Sweet and fruity, rich and full of flavour, Port wine is powerful and strong. After all it does have an alcohol content of between 18 and 22%. Yet we were surprised to find just how much variety exists during a river cruise through the Douro Valley – the home of the Port producers. Rosé, white port, vintage port, ruby and tawny, aged in barrels or deep red in colour; tasting sessions at the Quintas proved very enjoyable.
This is one of the most dramatic landscapes in the world. Terraces of vines held in place by drystone walls rise in ranks high up the mountainsides while hawks and falcons swoop overhead.
Links between the English and the Douro Valley go back hundreds of years – and partly explain the rise of Port as a popular alcoholic drink worldwide.
England and Portugal have enjoyed close trading links since the Treaty of Windsor in 1386. Some centuries later, a ban on the import of French wine led some English merchants living in Portugal to discover the wines of the Douro valley. The river along which we were now cruising formed the main transport route for those wines.
All the wine was sent via Oporto, hence the name Port Wine. It became extremely popular among the nobility who introduced it all over the world. The Duke of Wellington drank Port wine on the eve of the Battle of Waterloo, and it was even taken on the first aerial crossing of the South Atlantic between Lisbon and Rio de Janerio in 1922. It was drunk at royal courts throughout Europe and is still popular with the British royal family.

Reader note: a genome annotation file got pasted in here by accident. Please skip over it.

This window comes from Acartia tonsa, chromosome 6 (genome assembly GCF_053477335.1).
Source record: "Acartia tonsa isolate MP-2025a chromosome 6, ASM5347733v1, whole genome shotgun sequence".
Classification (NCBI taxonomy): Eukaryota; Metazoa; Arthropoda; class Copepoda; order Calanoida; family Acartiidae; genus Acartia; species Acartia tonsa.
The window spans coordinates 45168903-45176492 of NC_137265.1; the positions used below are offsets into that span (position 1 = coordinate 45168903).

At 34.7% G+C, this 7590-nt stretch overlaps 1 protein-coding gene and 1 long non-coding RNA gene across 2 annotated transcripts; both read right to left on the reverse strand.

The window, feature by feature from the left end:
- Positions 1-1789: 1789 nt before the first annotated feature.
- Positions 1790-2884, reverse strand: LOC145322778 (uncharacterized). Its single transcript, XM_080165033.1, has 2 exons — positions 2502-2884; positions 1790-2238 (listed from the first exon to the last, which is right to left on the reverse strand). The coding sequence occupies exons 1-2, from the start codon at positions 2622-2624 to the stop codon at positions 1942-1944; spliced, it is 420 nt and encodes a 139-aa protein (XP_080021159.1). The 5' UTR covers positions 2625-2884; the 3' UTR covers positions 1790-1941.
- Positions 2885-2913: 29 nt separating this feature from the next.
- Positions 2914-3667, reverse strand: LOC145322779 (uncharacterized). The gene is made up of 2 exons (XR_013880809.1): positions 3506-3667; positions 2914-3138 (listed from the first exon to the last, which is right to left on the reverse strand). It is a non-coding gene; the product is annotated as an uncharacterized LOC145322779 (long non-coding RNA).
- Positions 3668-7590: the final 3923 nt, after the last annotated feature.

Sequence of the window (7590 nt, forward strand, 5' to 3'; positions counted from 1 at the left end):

Yet this is an area that has more to offer than just Port wine. It is full of hidden gems. Stopping off at the little village of Favaios, we discovered the delights of Moscatel wine and liqueurs produced with the local Moscatel Galego grape. Aromatic and very special, it is best sipped while eating home made bread and honey. The age-old links between the two are highlighted in the fascinating Museum of Bread and Wine.
Then there are amazing buildings found throughout the Douro Valley such as the massive Castelo de Ansiães. Covering almost 10,000 hectares it is made of solid granite! Over at Serra da Aboboreira is a collection of 40 megalithic tombs while the Dólmen de Chã stand out against the hillsides.
Springtime is breathtaking. The river landscape takes on a wonderful white and pink appearance as the almond trees bloom in the orchards. This is the Almond Tree route running through areas like Mirandes, Castelo Rodrigo Tabuaço and Vila Nova de Foz Coa. Local legend says that a Moorish king wanted to please his Nordic princess who missed the snow. So he planted almond trees to give a snowy appearance early each spring.
Almonds, grapes and Port wine make an incomparable combination in a dramatic and very memorable landscape. It creates the perfect photographic opportunities as well as wine tasting from which dreams are made.